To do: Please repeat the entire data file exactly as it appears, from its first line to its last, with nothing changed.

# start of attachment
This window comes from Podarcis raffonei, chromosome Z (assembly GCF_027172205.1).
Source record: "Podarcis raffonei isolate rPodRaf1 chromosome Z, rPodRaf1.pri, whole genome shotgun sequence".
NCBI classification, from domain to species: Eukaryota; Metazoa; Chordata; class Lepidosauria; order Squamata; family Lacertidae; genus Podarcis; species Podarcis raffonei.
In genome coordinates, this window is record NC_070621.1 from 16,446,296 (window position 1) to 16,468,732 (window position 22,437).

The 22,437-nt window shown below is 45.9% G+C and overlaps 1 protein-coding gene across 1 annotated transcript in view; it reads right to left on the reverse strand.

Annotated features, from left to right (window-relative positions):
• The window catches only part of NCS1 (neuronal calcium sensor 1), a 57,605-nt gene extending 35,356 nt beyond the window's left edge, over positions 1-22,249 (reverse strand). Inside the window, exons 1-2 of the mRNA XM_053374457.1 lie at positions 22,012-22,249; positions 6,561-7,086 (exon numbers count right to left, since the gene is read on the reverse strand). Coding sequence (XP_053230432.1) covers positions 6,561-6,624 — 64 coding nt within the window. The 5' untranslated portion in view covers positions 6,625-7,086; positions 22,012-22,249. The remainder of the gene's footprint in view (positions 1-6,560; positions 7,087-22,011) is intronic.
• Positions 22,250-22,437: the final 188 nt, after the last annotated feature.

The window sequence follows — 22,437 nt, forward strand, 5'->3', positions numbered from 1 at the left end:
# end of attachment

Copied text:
This window comes from Podarcis raffonei, chromosome Z (assembly GCF_027172205.1).
Source record: "Podarcis raffonei isolate rPodRaf1 chromosome Z, rPodRaf1.pri, whole genome shotgun sequence".
NCBI classification, from domain to species: Eukaryota; Metazoa; Chordata; class Lepidosauria; order Squamata; family Lacertidae; genus Podarcis; species Podarcis raffonei.
In genome coordinates, this window is record NC_070621.1 from 16,446,296 (window position 1) to 16,468,732 (window position 22,437).

The 22,437-nt window shown below is 45.9% G+C and overlaps 1 protein-coding gene across 1 annotated transcript in view; it reads right to left on the reverse strand.

Annotated features, from left to right (window-relative positions):
• The window catches only part of NCS1 (neuronal calcium sensor 1), a 57,605-nt gene extending 35,356 nt beyond the window's left edge, over positions 1-22,249 (reverse strand). Inside the window, exons 1-2 of the mRNA XM_053374457.1 lie at positions 22,012-22,249; positions 6,561-7,086 (exon numbers count right to left, since the gene is read on the reverse strand). Coding sequence (XP_053230432.1) covers positions 6,561-6,624 — 64 coding nt within the window. The 5' untranslated portion in view covers positions 6,625-7,086; positions 22,012-22,249. The remainder of the gene's footprint in view (positions 1-6,560; positions 7,087-22,011) is intronic.
• Positions 22,250-22,437: the final 188 nt, after the last annotated feature.

The window sequence follows — 22,437 nt, forward strand, 5'->3', positions numbered from 1 at the left end: